Les Semaines

December 12, 2004

what I'm thinking and doing § what I'm listening to § what I'm reading
what I'm writing § retrospective: old journal

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Living in the Dark

It's so close to the dark of the year. We're far enough north that Jim leaves the house in the dark and comes home in the dark, and I turn on a light at 4:00 in the afternoon, particularly on dim rainy days like we've been having lately. I know a lot of people hate this, but right now it feels cosy, like a good time to draw in, work, curl up by the fire.

The sunny days are prime and so highly valued, but colder. Friday was lovely like that -- full of sun and glorious blue sky. Yesterday and today, grey again.

It's near the holidays and I'm starting to get serious about getting ready. It's nice, I'm not as panicked as I have been in previous years about getting everything done. Possibly because we have less money this year so I'm doing less shopping, possibly because Christina has already been here and I've already given her all her presents except for a couple that have arrived since she left, possibly because I've been so stressed out about so many things this year I've run out of panic. Or maybe I'll panic next week. We'll see. I think I'm also being a little easier on myself as far as expectations go.

We've started writing our annual New Year's cards. Have sealed up all the non-U.S. ones. No long letters this year, just brief notes. That's all there's room for, and is another thing I've allowed myself, especially as every year our list gets longer. I suppose I could arge that the poems we include are our notes to our friends and I do write a little news section so the main information is there. I hope no one feels cheated of a personal letter.

We've started our baking. Yesterday Jim made the dough for poppyseed cookies, and tonight I rolled and cut and baked. Stars and moons and three tiny bunnies out of the last of the dough. The stars are the only holiday-ish shapes but moons are great and why not bunnies? I would have also made ginger cookies, but we're out of eggs.

I'm not exactly getting into the seasonal mood yet, but holiday cards have started arriving. I admit today at the coffee shop I was annoyed by the Christmas music. Most of it is so execrable. It really put me off my game. Mostly I can screen out the music I hear there while I'm writing but when I recognize what's playing I have more trouble -- and clearly have the most trouble when I recognize the music and don't like it!

I still have plenty of baking, and holiday cards to go. And sewing and wrapping to begin. Wish me luck.

last week's thinking and doing § next week's thinking and doing

Listening

Listened to Anonymous 4's On Yoolis Night to purge the horrible Christmas carols from my mind but what is really playing the radio in my head is Throwing Muses' song, "Santa Claus" -- very unChristmasy.

last week's listening § next week's listening

Reading

I really enjoyed Nina Kiriki Hoffman's A Fistful of Sky. It's a young adult novel about a woman born to a family each of whom generally received a power in their teens. She doesn't and believes she is normal, until suddenly in her twneties her gift appears--and it's a dark one. How she and her family and new friends cope with her power is an engaging story.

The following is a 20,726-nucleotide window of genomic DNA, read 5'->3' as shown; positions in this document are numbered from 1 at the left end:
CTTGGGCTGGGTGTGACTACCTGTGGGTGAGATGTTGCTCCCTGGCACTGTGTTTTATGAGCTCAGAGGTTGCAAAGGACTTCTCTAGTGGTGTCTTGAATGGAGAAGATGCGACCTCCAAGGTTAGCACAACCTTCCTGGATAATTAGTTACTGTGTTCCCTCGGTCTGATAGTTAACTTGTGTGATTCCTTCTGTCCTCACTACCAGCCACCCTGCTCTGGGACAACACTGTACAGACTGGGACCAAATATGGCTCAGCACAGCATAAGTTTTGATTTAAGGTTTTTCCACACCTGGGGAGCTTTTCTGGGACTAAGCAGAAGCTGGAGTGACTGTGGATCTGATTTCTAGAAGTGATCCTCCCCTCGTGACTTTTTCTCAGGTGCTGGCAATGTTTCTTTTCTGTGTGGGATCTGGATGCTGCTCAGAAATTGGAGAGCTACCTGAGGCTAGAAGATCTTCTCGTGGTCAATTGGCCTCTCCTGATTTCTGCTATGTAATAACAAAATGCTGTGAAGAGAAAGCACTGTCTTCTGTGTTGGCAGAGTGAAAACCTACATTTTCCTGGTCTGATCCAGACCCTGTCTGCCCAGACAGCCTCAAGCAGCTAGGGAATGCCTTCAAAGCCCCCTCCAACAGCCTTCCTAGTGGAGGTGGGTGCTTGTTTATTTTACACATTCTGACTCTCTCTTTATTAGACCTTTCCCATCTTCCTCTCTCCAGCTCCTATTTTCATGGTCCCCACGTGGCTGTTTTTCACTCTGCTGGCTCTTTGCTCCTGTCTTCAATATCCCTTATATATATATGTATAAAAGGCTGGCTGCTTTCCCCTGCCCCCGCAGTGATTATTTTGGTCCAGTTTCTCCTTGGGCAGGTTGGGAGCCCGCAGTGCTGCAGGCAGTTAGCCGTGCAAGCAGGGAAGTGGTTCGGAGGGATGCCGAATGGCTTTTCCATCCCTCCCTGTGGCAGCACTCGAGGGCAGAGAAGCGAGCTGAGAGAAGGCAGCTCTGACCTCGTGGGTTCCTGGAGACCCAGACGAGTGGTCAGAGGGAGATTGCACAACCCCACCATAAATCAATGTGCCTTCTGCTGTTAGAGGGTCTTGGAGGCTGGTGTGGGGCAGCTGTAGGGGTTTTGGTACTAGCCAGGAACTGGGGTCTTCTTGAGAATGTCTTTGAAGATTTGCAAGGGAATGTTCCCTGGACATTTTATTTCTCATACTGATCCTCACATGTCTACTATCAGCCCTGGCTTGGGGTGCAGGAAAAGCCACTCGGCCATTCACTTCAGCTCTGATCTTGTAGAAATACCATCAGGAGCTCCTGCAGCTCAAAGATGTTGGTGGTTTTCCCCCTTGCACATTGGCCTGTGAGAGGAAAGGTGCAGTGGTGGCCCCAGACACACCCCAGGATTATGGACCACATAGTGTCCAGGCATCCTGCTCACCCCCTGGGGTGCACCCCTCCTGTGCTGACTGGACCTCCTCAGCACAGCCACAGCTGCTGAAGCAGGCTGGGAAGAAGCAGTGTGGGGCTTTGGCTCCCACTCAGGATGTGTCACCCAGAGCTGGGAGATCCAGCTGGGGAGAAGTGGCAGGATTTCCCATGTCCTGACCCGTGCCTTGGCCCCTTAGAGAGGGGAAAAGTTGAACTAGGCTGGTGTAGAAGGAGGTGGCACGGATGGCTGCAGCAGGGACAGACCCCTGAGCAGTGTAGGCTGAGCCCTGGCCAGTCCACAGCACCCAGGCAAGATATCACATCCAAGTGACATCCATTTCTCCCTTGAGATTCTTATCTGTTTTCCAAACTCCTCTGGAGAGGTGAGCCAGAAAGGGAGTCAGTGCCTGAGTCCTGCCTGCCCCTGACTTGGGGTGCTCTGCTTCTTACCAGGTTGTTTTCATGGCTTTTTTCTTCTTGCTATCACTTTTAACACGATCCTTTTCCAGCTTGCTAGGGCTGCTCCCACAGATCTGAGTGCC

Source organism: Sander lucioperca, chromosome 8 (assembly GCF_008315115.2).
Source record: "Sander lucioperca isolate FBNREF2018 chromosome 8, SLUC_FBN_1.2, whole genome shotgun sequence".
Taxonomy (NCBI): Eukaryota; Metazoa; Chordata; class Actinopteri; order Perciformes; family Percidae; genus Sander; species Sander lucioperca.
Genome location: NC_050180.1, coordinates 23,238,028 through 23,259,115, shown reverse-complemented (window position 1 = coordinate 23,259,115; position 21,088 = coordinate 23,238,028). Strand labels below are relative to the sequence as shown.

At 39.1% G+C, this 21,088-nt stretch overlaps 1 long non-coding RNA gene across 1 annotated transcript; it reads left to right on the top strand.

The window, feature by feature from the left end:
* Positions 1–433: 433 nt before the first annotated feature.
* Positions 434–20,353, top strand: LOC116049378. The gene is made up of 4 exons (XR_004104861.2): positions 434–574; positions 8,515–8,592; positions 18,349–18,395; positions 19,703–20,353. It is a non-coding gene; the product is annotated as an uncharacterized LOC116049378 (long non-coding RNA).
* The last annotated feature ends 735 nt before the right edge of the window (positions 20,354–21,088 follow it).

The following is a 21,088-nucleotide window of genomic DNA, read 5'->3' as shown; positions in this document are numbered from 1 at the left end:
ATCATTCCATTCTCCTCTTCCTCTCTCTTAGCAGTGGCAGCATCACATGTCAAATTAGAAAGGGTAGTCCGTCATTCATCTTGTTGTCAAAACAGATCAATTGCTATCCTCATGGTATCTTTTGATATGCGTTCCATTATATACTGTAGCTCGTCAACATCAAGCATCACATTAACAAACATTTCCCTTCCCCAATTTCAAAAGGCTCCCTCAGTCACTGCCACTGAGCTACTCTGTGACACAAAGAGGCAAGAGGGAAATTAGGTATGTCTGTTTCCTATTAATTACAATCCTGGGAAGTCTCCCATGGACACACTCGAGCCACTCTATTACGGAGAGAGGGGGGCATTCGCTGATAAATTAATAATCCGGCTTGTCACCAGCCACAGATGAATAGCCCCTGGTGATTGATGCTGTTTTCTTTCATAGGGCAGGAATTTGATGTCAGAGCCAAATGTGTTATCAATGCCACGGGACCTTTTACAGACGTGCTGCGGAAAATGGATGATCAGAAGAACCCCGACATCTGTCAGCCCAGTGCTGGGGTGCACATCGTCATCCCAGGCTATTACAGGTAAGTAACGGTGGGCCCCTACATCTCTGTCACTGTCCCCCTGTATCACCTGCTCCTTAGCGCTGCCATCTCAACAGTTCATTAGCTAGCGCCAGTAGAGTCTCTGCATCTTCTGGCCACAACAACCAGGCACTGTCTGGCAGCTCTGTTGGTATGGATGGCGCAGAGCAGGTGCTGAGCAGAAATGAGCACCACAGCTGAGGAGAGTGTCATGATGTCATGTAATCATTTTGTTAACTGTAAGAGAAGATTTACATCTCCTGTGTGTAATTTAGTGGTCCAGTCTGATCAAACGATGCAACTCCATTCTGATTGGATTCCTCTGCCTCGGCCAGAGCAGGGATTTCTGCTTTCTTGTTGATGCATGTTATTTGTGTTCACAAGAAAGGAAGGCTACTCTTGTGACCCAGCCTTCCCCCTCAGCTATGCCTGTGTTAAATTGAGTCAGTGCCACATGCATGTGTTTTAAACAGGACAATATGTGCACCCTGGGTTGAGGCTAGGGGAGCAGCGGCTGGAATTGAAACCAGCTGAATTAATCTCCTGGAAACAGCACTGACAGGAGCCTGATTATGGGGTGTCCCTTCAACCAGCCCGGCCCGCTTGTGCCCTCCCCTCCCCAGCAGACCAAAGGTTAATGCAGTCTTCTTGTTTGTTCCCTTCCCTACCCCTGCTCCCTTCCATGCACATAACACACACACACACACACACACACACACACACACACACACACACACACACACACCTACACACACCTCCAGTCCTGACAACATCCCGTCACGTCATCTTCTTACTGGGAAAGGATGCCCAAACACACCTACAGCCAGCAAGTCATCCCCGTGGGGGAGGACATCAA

Georgette Heyer's Sprig Muslin is another of her romps where the old maid on the shelf through her own high standards for love rejects what seems to be her only hope for a loving future. Complications ensue. Here through all kinds of mistakes honourable characters discover each other, and secure their future happiness. Fun, though not my favourite of hers. (See my March 18, 2001, July 8, 2001, July 29, 2002, September 14, 2003, and September 21, 2003, November 9, 2003 , November 30, 2003 and July 11 entries for comments on other Georgette Heyer novels.)

For a couple of years I've been running across recommendations for Rosemary Kirstein's Steerswoman books, so I picked them up and just finished The Steerswoman's Road, which is the first two books, The Steerswoman and The Outskirter's Secret together in one volume. I really enjoyed these. For some reason they gave me the same sense of a powerful, absorbing story well-told that Lian Hearn's did. They're really nothing alike, just a feeling of mature certainty of storytelling about this. A steerswoman vows to answer questions truthfully and gathers truthful answers wherever she travels. The organizational purpose is to share knowledge amongst the population and to accumulate knowledge, especially maps, and send it back to the archives. When Rowan runs across mysterious blue stones and starts trying to figure out where they came from, suddenly people are following her and trying to kill her. Along with a friend, an Outskirter warrior, she tries to survive, to learn more, and to pass that knowledge back to the archives. It's a fascinating tale of strong characters in a fascinating world. Recommended.

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Writing

With holiday preparations, my writing time is disappearing, which is annoying as I'm very close to being finished this first half of the second draft and I'd like to wrap it up. Soon, though. My usual writing date with Karen was delayed until this afternoon as she was out of town. Got quite a lot down, just want to do one more run over in printed form so I catch more errors and strange phrasings.

Got my first return from the batches of poems I sent out a few weeks ag. This was an email submission. Now I'm trying to decide whether to revise the poems yet again or just bounce them back out the door. This is a batch I've never been quite happy with. Funny that I put them together in this submission.

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Retrospective: old journal

Um. Still on hiatus. You guessed!

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